Delivery fleet managers can improve communications and control while reducing costs by moving to ruggedized PTT smartphones.
5G has the power to transform U.S. Air Force operations, significantly enhance readiness and enable new mission capabilities like never before. As Todd Wieser, CTO, Special Operations Command, U.S. Air Force stated in an interview earlier this year, “Mobile is the future; it’s where we’re going.”
In particular, 5G is setting a foundation for driving new mobile innovation in the form of connected solutions — from speeding “smart” connectivity to providing massive bandwidth to drive advanced data analytics insights. “Our focus tends to be how we take the combat warfighter capability and make those mobile,” Weiser explained. “Things that you might have heard of like Android [Tactical] Assault Kit and Battlefield Airmen kits. These are all things that leverage mobile technology in a new way.” For example, forces are using mobile communications and geospatial functionality to increase situational awareness, collaborate in real-time and enhance mission command capabilities.
But 5G network capabilities will not just enhance applications like those mentioned by Wieser; they will open up new seamless mobile mission capabilities never seen before. The development of 5G-powered connected military bases has the potential to both enhance operations and drive new levels of combat readiness — all while streamlining costs.
One area of particular opportunity for Air Force to further enhance operations is improving supply chain visibility and asset management. “The reality is … we’re mobile ‘lite.’ … We’ve got to move ourselves from a 20th-century, network-centric kind of role, which is what we live in, to a 21st-century, data-centric infrastructure,” said USAF Maj. Gen. Cedric George, deputy director of resource integration and logistics CIO. Using small sensors or tracking devices, IT can use mobile devices to verify the security and integrity of the Air Force supply chain, pinpoint assets around the world or even monitor the health of workers.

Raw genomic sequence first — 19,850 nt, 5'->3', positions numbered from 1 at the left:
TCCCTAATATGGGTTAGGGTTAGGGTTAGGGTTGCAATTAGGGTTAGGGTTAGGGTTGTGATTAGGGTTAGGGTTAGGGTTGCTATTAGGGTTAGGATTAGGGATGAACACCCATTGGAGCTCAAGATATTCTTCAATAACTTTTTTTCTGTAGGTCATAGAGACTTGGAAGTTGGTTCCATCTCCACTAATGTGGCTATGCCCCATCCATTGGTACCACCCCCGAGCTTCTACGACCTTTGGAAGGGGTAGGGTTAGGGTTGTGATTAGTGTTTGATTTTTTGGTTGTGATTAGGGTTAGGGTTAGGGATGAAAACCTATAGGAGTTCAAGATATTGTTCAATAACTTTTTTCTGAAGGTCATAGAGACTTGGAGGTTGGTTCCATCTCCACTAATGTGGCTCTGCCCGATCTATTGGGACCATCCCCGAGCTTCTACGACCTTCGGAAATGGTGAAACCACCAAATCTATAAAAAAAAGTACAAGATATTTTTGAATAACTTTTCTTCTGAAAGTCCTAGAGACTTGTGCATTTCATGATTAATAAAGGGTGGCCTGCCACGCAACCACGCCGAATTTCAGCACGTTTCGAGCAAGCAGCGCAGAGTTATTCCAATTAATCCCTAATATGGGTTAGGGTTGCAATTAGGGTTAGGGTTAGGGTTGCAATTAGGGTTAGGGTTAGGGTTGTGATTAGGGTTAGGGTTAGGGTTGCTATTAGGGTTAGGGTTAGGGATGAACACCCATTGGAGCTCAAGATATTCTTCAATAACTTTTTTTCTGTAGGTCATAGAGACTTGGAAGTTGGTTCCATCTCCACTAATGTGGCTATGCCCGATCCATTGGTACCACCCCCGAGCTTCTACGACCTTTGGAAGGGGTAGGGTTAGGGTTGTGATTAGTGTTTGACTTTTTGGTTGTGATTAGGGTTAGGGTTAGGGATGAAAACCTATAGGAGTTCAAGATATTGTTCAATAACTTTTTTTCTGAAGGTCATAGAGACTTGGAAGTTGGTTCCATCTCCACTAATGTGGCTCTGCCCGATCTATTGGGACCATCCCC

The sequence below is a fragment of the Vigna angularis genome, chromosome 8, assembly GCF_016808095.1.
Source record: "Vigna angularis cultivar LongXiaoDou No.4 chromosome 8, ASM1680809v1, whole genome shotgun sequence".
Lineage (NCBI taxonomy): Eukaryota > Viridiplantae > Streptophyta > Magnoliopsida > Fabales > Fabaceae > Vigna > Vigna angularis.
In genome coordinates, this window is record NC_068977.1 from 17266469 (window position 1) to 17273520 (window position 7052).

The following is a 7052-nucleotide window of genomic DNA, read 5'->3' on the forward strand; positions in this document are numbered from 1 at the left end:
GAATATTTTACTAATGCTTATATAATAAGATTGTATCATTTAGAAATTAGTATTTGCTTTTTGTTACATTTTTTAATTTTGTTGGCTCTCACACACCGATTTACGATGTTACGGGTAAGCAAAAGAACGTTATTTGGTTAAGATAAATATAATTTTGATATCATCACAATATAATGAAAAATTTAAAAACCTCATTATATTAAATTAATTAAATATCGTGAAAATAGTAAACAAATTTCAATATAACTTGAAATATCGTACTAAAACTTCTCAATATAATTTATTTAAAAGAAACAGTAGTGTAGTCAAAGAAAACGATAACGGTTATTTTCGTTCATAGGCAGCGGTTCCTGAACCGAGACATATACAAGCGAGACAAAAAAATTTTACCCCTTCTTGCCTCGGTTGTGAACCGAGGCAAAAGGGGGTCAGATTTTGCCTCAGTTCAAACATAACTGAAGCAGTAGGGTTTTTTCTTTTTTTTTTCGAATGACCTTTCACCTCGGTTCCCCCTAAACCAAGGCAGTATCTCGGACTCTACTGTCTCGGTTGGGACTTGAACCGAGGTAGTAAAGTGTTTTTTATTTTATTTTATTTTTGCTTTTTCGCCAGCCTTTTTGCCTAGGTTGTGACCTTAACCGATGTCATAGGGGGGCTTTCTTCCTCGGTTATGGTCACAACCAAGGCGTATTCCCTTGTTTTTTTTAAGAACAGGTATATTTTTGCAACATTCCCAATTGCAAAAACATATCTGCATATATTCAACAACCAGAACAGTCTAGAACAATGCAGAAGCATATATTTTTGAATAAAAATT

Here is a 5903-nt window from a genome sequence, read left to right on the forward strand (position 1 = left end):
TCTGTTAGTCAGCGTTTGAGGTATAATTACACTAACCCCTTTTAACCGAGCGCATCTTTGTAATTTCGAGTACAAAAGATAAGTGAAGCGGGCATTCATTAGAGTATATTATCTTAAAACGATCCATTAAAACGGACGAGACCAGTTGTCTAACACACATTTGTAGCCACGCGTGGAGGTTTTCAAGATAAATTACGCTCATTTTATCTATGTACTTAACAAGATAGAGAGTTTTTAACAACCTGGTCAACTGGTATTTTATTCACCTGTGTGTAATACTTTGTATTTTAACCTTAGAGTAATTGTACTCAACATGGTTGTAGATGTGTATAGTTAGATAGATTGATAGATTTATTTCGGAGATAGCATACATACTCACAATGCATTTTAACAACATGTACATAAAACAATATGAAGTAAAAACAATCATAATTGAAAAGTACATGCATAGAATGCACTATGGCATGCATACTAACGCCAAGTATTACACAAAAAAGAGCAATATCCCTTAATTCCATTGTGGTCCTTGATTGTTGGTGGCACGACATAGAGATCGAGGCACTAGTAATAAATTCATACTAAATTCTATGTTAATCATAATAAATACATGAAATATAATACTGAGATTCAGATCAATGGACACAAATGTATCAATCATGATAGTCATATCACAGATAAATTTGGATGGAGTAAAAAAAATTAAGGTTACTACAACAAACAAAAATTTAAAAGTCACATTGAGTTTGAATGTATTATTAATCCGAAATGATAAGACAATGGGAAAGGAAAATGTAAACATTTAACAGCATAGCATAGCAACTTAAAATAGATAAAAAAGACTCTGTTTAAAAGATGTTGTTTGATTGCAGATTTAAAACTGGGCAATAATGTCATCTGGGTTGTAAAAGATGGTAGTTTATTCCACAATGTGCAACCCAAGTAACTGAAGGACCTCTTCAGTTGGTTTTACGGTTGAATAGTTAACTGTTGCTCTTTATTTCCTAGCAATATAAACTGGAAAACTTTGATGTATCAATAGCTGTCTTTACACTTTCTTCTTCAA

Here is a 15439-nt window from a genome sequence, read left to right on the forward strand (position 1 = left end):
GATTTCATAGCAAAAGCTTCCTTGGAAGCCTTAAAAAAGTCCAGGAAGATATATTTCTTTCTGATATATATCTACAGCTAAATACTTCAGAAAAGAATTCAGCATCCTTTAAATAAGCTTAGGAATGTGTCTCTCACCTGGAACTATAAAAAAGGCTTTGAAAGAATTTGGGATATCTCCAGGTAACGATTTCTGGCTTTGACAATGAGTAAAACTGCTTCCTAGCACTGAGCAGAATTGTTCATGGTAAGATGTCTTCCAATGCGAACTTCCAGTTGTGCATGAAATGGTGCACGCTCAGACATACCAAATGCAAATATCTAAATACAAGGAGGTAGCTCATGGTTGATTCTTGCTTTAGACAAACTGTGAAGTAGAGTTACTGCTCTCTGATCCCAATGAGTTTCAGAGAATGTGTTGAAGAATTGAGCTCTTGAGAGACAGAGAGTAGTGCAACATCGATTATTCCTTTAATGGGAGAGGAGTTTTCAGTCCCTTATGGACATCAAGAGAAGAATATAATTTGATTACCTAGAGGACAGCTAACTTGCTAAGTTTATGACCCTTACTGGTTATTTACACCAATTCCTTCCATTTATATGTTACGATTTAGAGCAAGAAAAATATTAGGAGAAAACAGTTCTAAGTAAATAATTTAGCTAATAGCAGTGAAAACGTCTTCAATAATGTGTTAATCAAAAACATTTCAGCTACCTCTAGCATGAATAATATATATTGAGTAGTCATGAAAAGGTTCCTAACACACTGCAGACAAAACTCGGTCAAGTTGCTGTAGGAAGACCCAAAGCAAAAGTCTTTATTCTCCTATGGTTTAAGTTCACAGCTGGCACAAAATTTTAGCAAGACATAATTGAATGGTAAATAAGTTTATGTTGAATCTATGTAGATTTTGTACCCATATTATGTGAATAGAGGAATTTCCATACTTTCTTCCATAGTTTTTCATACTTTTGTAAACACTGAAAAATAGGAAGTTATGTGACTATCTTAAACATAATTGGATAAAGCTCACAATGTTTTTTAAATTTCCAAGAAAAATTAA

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5G networks will also underpin advanced mobile applications in and around the cockpit. Flight line operations and maintenance teams can leverage secure tablets within a secure 5G environment to view real-time inventory and schematics, better utilize spare parts, manage aircraft diagnostics solutions and more. Air Force could advance projects around Electronic Flight Bags (EFBs) and Electronic Knee Boards (EKB) to minimize or eliminate paper use in cockpits and bring down fuel costs. The safety and cost benefits of these types of mobile solutions add up: “For every pound of weight removed from the aircraft, you save a certain amount of fuel on a given sortie. For instance, if you remove 120 pounds of paper from every single sortie, we calculated the command would save about $780,000 per year in fuel cost within the mobility air forces,” outlined Richard Quidgeon, AMC electronic flight bag requirements manager, in a 2017 release.
But new applications in an era of higher-speed network capabilities also raises security concerns. Network endpoints in the form of sensors and devices are creating a wider digital surface area for cyber adversaries to attack. “We do have a big perceived security barrier in adopting some of the mobile technology. … There are parts of the Air Force that are looking at that and there are parts of the Air Force that have completely solved that problem and adopted it through their mission area. It’s just that we’ve solved this problem in pockets and not for everyone,” said Lauren Knausenberger, director, cyberspace innovation at the U.S. Air Force.
Major efforts are already underway to implement security strategies and policies to protect vital mission data, and 5G could ease that path. “We need to discuss now what 5G lets us do differently with regard to security,” said former DOD CIO Terry Halvorsen, who is now the EVP and CIO of the mobile IT and mobile B2B group at Samsung Electronics America. In addition to delivering higher levels of encryption, organizations can protect their devices today with existing mobile solutions such as Samsung Knox, the company’s defense-grade security platform. But as Halvorsen adds, we need to continually push forward and address the evolving threat landscape by asking, “What new security techniques could 5G allow us to implement?”
5G’s promise is about enabling the Air Force to deploy real solutions that can bring to life a new vision of what’s possible within the department’s environment. Samsung’s strategy goes far beyond just faster devices for pilots or maintenance crew; it’s about powering a more connected military that can take advantage of new AI, IoT and cloud-based solutions that will transform mission outcomes for our forces in the office or on the front lines.
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